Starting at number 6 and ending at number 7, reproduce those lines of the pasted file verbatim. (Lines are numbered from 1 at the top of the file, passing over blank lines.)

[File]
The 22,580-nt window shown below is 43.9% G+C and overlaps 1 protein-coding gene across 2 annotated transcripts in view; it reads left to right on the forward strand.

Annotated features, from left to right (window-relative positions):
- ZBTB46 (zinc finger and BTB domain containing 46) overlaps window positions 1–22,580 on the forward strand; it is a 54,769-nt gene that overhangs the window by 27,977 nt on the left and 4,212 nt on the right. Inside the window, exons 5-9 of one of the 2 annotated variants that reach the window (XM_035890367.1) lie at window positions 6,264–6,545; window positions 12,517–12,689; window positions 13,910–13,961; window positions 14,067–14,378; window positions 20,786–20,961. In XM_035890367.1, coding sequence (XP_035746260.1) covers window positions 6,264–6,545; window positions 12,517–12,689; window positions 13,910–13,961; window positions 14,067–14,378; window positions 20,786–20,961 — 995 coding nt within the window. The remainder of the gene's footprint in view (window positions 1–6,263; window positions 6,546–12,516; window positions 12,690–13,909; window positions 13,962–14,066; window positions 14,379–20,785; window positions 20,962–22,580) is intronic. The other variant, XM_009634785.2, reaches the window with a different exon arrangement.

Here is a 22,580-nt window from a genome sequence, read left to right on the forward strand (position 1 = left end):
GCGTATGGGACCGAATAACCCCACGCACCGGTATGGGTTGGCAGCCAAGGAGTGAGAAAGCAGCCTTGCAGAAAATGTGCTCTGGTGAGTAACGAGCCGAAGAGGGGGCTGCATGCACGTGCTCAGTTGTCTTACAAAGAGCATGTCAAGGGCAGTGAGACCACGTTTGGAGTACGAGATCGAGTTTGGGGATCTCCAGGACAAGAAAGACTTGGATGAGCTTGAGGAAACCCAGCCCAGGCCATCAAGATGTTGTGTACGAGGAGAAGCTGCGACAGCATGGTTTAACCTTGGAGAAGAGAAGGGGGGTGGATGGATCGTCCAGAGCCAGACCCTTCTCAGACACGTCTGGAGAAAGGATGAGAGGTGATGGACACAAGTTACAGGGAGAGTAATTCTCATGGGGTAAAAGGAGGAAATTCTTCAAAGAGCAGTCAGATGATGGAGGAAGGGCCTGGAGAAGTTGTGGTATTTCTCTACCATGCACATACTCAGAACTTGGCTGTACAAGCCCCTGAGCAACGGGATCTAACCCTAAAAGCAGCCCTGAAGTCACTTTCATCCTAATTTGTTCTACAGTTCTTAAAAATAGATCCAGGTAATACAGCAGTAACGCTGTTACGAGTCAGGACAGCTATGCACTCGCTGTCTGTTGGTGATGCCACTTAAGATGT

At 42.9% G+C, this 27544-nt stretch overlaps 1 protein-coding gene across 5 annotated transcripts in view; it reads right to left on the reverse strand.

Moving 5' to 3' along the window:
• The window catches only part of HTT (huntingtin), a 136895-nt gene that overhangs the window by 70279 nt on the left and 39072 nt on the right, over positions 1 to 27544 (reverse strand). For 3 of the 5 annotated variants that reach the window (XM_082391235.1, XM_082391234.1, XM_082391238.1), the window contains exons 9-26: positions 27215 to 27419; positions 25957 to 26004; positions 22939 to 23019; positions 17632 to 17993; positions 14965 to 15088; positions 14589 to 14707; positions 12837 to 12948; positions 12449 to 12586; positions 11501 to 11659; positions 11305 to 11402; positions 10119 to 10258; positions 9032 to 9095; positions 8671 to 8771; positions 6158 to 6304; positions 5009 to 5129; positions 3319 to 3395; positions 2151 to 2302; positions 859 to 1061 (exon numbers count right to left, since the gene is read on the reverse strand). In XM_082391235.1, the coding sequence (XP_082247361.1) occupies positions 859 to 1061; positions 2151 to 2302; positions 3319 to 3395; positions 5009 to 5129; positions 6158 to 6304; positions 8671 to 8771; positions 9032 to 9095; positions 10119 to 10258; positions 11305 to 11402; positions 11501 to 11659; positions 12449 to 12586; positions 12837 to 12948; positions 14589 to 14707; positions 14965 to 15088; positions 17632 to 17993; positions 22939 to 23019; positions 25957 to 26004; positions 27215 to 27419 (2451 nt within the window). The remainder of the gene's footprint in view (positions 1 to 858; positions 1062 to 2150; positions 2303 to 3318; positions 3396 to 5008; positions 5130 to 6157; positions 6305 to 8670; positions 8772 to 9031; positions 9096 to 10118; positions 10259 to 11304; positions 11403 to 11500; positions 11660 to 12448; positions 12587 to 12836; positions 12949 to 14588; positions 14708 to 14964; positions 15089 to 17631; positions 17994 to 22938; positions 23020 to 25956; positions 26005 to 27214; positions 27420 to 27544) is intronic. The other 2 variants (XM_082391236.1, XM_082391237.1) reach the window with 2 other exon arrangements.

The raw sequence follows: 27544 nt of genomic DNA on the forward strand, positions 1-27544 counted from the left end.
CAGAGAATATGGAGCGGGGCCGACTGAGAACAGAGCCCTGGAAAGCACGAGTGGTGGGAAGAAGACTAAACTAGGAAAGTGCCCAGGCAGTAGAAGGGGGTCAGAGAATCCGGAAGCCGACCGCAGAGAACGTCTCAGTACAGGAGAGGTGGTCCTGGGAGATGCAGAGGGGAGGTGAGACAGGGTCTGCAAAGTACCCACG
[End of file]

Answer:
At 42.9% G+C, this 27544-nt stretch overlaps 1 protein-coding gene across 5 annotated transcripts in view; it reads right to left on the reverse strand.

Moving 5' to 3' along the window: